Having the Conversation

When my dad was diagnosed with an aggressive brain tumor, our family quickly realized he would not be making his own decisions for much longer. After surgery to remove a golf-ball sized tumor, we started to see a dimming of the brilliance that had been a powerful guiding force in all our lives.

It was time for a conversation.

We sat down at the dinner table with him one night and asked if he could tell us what he wanted. He said, “I don’t want any 20-year-old doctors pounding on my chest,” and “If I’m not having fun at the party, I don’t want to stay.”

As he lost more and more cognitive function, we went back to those words over and over to make decisions about his treatment. They gave us a clear goal of prolonging life only so long as it had quality. He didn’t want extreme measures, and he didn’t want to linger in pain.

We were lucky.

As we went on this journey, we witnessed many other families arguing in waiting rooms. Families facing the emotional challenge of a loved one’s illness, grieving, tired, and suffering from fractures in their families, with no clear basis for making decisions on care, left with only their own differing preferences and opinions. And, sadly, their loved ones were probably facing the end of life on someone else’s terms.

We had our differences and opinions, but we knew what my dad wanted. It didn’t make it easy, but it made it easier.

As painful as it was to watch him fade, we made the most of the time he had left. We were able to find an amazing amount of joy in those last months. Joy we would have missed if we had been arguing.

Although we had a good idea of what my father wanted, it would have been helpful to have more information on paper. And I can only imagine how much easier it would have been for those families we saw struggling with life and death decisions.

To help with that conversation, HAP and Henry Ford Health System have created some tools to help make choices about end of life care and communicate them to loved ones. Go to Henry Ford’s Advance Care Planning page to learn about terms like durable power of attorney, living will, palliative care and hospice care. The site contains an advance directive form to name a person to make decisions if you can’t, and give that person directions.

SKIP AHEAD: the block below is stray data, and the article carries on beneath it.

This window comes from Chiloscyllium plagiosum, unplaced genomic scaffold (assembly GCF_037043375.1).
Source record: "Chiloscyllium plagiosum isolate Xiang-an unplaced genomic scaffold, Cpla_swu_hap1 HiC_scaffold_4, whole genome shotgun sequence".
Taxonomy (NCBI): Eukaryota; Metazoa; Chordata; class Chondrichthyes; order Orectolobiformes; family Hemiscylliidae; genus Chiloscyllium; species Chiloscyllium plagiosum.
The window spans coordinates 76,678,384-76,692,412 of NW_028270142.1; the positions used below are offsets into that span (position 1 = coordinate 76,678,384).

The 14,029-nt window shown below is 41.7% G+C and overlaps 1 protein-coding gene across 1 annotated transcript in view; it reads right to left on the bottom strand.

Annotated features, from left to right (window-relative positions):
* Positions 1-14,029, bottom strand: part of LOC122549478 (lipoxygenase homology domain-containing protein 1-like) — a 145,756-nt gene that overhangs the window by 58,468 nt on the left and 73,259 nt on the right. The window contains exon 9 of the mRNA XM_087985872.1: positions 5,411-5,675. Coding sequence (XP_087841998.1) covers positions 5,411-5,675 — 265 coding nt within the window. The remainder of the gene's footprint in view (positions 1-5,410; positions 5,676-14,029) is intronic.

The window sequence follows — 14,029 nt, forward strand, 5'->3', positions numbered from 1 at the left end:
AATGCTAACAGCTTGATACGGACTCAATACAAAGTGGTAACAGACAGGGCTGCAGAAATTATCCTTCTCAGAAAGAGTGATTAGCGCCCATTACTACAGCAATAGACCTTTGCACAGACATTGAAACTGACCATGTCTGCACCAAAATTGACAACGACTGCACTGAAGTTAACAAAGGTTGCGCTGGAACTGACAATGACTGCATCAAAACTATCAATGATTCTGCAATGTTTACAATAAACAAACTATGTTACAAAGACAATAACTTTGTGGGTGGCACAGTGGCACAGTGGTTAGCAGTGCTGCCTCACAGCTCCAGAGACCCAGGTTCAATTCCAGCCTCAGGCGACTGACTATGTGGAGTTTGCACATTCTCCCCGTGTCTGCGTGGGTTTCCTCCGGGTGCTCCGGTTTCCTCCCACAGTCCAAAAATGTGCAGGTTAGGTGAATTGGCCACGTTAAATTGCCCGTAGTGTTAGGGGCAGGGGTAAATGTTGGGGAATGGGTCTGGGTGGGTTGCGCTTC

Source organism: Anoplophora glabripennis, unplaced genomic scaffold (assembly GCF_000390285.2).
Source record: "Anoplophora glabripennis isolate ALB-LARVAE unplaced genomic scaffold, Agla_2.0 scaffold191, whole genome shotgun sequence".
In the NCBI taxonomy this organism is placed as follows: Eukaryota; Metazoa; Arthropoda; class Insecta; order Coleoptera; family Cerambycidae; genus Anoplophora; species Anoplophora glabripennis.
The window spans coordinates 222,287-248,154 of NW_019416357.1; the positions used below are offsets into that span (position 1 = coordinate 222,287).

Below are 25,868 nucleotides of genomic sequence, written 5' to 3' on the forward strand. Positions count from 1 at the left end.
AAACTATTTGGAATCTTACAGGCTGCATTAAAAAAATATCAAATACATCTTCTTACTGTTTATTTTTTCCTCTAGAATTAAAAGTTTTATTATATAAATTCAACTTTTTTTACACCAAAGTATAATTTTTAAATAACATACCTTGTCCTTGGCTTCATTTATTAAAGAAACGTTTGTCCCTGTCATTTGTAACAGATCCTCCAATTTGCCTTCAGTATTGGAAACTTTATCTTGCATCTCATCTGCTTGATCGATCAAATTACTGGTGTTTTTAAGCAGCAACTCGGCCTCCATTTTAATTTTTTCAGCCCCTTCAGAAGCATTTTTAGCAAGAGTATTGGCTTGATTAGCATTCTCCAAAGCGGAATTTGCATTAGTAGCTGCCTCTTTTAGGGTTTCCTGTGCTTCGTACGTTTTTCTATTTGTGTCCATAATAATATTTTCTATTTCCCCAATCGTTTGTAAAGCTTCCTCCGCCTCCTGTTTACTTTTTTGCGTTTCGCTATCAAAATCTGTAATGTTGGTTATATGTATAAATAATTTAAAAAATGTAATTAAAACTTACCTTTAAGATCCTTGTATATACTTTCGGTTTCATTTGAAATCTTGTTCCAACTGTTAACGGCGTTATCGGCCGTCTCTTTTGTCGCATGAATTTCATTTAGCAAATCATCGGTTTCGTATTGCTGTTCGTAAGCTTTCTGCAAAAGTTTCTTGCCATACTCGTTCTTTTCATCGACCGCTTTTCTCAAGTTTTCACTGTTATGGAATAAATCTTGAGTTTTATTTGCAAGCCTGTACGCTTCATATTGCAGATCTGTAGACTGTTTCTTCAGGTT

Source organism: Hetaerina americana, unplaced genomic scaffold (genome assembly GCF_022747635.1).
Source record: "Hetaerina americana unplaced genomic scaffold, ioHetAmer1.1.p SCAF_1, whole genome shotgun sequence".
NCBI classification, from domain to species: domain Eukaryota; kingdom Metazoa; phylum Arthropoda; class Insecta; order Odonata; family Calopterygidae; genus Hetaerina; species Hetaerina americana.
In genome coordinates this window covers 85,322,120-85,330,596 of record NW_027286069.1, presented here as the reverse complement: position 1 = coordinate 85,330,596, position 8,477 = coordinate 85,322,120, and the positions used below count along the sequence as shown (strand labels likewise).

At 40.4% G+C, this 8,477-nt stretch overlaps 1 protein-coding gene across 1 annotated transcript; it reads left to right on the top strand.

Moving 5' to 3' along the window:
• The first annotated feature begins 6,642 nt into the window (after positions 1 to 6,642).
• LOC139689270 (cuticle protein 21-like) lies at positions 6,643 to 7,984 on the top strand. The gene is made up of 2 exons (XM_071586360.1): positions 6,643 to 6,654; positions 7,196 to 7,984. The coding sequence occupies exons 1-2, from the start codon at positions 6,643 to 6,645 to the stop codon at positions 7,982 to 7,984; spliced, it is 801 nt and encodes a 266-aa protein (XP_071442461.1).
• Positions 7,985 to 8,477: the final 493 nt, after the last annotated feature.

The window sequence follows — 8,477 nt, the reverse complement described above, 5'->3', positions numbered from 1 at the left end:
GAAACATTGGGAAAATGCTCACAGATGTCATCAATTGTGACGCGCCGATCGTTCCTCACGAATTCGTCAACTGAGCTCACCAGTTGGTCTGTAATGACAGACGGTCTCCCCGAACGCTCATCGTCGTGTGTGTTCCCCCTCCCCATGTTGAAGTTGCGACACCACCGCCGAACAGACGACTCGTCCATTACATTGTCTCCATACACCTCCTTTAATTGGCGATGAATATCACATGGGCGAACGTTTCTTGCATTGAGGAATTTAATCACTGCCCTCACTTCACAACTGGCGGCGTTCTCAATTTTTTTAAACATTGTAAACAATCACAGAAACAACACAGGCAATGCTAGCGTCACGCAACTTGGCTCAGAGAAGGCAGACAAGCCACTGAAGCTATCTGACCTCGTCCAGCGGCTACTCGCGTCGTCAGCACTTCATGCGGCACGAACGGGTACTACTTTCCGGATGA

It contains The Conversation Project discussion kit. The kit is designed to facilitate that conversation and cover all the bases. It provides materials that can help you discuss crucial issues such as:

• Who you want included in the conversation
• What will matter most to you at the end of your life
• How involved you would want to be in decision-making
• How long you would like treatment prolonged
• Where you would like to spend your last days

And it provides kits that help you talk to your doctor, select or be a health care proxy, deal with issues around dementia or Alzheimer’s, and even one on having the conversation with a child.

When I think back to that conversation with my dad, I’m so glad we got to have it around the kitchen table, in his home, where he wanted to, and did, remain until the end. Although we were grieving, we had peace of mind knowing that we knew and carried out his wishes. And our family bond was strengthened by the good feeling that we had been able to do that together.
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